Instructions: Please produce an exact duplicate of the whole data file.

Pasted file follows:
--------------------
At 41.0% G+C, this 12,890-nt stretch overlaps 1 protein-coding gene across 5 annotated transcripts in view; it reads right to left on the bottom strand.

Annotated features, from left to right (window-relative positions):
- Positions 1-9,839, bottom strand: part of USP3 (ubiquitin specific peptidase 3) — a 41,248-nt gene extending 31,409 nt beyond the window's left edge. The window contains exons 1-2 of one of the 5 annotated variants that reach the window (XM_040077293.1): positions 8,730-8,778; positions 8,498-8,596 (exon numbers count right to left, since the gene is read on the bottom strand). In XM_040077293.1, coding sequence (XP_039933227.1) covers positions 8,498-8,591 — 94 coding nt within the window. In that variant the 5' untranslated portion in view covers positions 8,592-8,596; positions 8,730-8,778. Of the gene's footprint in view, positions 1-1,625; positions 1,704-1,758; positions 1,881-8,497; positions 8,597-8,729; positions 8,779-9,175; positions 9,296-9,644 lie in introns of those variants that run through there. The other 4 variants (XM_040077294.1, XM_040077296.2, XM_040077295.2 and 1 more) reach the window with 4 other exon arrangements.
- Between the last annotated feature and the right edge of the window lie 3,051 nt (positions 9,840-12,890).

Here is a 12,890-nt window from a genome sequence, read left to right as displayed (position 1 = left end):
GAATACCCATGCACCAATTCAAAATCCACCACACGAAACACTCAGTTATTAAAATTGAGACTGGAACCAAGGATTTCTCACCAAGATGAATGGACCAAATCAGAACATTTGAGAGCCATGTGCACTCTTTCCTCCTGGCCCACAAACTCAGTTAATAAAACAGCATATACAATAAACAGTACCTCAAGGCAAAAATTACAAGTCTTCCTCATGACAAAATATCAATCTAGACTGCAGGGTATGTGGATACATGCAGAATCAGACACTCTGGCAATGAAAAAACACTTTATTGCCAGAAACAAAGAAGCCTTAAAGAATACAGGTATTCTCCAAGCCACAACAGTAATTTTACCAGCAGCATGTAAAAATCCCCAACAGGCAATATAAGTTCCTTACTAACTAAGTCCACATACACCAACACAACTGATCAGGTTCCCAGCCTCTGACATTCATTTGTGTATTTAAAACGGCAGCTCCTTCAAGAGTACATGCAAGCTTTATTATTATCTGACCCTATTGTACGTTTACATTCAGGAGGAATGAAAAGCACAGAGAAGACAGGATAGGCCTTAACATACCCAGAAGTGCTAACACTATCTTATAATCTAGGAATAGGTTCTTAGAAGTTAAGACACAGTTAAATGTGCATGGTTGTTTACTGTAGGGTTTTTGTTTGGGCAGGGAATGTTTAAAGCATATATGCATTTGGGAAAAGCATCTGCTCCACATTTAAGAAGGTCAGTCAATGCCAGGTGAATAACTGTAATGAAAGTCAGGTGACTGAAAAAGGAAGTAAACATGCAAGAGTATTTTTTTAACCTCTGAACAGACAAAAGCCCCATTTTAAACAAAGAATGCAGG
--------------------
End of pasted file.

At 41.0% G+C, this 12,890-nt stretch overlaps 1 protein-coding gene across 5 annotated transcripts in view; it reads right to left on the bottom strand.

Annotated features, from left to right (window-relative positions):
- Positions 1-9,839, bottom strand: part of USP3 (ubiquitin specific peptidase 3) — a 41,248-nt gene extending 31,409 nt beyond the window's left edge. The window contains exons 1-2 of one of the 5 annotated variants that reach the window (XM_040077293.1): positions 8,730-8,778; positions 8,498-8,596 (exon numbers count right to left, since the gene is read on the bottom strand). In XM_040077293.1, coding sequence (XP_039933227.1) covers positions 8,498-8,591 — 94 coding nt within the window. In that variant the 5' untranslated portion in view covers positions 8,592-8,596; positions 8,730-8,778. Of the gene's footprint in view, positions 1-1,625; positions 1,704-1,758; positions 1,881-8,497; positions 8,597-8,729; positions 8,779-9,175; positions 9,296-9,644 lie in introns of those variants that run through there. The other 4 variants (XM_040077294.1, XM_040077296.2, XM_040077295.2 and 1 more) reach the window with 4 other exon arrangements.
- Between the last annotated feature and the right edge of the window lie 3,051 nt (positions 9,840-12,890).

Here is a 12,890-nt window from a genome sequence, read left to right as displayed (position 1 = left end):
GAATACCCATGCACCAATTCAAAATCCACCACACGAAACACTCAGTTATTAAAATTGAGACTGGAACCAAGGATTTCTCACCAAGATGAATGGACCAAATCAGAACATTTGAGAGCCATGTGCACTCTTTCCTCCTGGCCCACAAACTCAGTTAATAAAACAGCATATACAATAAACAGTACCTCAAGGCAAAAATTACAAGTCTTCCTCATGACAAAATATCAATCTAGACTGCAGGGTATGTGGATACATGCAGAATCAGACACTCTGGCAATGAAAAAACACTTTATTGCCAGAAACAAAGAAGCCTTAAAGAATACAGGTATTCTCCAAGCCACAACAGTAATTTTACCAGCAGCATGTAAAAATCCCCAACAGGCAATATAAGTTCCTTACTAACTAAGTCCACATACACCAACACAACTGATCAGGTTCCCAGCCTCTGACATTCATTTGTGTATTTAAAACGGCAGCTCCTTCAAGAGTACATGCAAGCTTTATTATTATCTGACCCTATTGTACGTTTACATTCAGGAGGAATGAAAAGCACAGAGAAGACAGGATAGGCCTTAACATACCCAGAAGTGCTAACACTATCTTATAATCTAGGAATAGGTTCTTAGAAGTTAAGACACAGTTAAATGTGCATGGTTGTTTACTGTAGGGTTTTTGTTTGGGCAGGGAATGTTTAAAGCATATATGCATTTGGGAAAAGCATCTGCTCCACATTTAAGAAGGTCAGTCAATGCCAGGTGAATAACTGTAATGAAAGTCAGGTGACTGAAAAAGGAAGTAAACATGCAAGAGTATTTTTTTAACCTCTGAACAGACAAAAGCCCCATTTTAAACAAAGAATGCAGG